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Jan14

Breaks and Worker’s Comp

Does an employee have to take a 30 minute break after 6 hours of work? Also when an employee gets hurt on the job and is receiving workman comp benefits and the job offers light duty employment does the employee have to except the job offer or be terminated?

There is no federal law that requires employers to provide meal periods or rest breaks to employees. Some states have adopted such mandates so it’s important to be aware of applicable state law. Feel free to comment on this question with the state and we can research any such laws.

If an employee refuses light duty while receiving worker’s comp benefits he may lose a portion or all of his benefits. It’s important the employee has the appropriate medical clearance to work light duty and you’re not coercing him to return to work.

Assuming the employee has the appropriate medical clearance to work light duty, threatening termination for not accepting the offer may be unlawful if the employee is covered under the federal Family & Medical Leave Act (FMLA) or similar state leave law.

The FMLA provides qualified employees of covered employers up to 12 workweeks of unpaid, job protected leave for specified family and medical reasons.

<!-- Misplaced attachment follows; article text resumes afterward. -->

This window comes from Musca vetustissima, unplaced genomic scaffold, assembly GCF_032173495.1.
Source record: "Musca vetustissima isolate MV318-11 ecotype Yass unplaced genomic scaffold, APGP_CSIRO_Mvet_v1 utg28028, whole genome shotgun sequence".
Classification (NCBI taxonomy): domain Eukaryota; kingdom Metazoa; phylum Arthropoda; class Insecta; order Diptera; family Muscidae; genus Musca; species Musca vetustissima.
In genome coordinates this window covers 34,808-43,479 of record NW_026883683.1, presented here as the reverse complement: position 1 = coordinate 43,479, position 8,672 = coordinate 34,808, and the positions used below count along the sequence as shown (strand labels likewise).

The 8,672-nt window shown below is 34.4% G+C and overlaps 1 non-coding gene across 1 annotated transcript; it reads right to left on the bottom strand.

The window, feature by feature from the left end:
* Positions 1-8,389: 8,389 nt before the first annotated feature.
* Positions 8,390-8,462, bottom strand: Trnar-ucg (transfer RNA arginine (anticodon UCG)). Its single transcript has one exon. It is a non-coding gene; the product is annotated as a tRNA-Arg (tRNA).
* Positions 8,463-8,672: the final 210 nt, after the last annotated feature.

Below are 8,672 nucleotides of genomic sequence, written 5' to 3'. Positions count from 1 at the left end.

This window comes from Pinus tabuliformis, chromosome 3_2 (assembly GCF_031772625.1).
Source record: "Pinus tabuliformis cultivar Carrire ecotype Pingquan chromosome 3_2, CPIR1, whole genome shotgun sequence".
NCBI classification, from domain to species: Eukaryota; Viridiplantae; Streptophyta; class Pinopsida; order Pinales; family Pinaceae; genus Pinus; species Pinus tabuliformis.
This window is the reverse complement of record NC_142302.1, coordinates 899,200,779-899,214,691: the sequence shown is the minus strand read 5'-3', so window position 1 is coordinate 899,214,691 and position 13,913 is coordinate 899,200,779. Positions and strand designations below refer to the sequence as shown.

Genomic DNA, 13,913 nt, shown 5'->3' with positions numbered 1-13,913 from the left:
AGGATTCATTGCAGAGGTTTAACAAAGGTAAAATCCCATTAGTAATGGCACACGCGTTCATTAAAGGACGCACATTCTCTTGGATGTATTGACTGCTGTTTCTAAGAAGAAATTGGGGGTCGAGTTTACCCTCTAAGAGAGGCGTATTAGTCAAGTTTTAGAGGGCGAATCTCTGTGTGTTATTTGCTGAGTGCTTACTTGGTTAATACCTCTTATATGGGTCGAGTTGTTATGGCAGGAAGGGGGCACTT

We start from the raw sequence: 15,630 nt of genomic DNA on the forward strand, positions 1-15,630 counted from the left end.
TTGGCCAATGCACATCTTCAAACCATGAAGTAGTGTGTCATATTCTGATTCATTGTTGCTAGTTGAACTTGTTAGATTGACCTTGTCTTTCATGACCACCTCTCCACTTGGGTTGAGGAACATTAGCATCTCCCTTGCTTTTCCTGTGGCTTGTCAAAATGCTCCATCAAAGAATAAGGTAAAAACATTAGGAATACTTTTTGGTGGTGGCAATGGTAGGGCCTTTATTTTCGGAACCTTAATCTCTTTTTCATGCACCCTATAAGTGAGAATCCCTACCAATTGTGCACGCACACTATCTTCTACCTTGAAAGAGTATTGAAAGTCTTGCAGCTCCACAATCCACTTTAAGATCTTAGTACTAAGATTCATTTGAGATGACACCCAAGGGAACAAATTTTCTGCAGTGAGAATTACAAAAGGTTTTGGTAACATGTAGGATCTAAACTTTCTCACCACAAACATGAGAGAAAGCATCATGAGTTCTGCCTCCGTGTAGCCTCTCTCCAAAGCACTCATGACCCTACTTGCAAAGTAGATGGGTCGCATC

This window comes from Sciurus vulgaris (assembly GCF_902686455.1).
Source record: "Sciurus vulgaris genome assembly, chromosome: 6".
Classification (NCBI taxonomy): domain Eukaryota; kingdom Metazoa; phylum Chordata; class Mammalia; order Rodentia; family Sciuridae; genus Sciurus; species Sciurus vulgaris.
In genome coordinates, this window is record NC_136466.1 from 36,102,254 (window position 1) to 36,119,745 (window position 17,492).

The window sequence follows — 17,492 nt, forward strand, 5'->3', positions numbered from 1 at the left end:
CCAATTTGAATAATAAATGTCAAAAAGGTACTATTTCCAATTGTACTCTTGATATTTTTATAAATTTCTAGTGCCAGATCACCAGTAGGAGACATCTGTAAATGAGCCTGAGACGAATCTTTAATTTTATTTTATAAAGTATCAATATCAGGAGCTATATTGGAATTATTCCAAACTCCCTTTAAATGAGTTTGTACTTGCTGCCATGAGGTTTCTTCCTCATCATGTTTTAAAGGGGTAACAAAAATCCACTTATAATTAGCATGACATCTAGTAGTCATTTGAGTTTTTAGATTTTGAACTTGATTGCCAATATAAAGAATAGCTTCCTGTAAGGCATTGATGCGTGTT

Covered employers include those who employ 50 or more employees in 20 or more workweeks in the current or preceding calendar year. An eligible employee is one who has worked for their employer for at least 12 months and has worked for at least 1,250 hours over the previous 12 months. An employee can be receiving worker’s comp benefits and be eligible for protected leave under the FMLA simultaneously.

An employee covered under the FMLA is entitled to be reinstated to his former position or comparable one upon return to work. An employee who has exhausted his FMLA leave, is not covered under state leave laws (if applicable), or is not entitled to a personal leave of absence may be terminated. Just keep in mind that terminating employees on worker’s comp may increase the risk of a wrongful termination claim if a clear practice of doing so is not consistently applied to all employees.

This entry was posted on Thursday, January 14th, 2016 at 8:33 pm and is filed under
Labor Laws, Termination.
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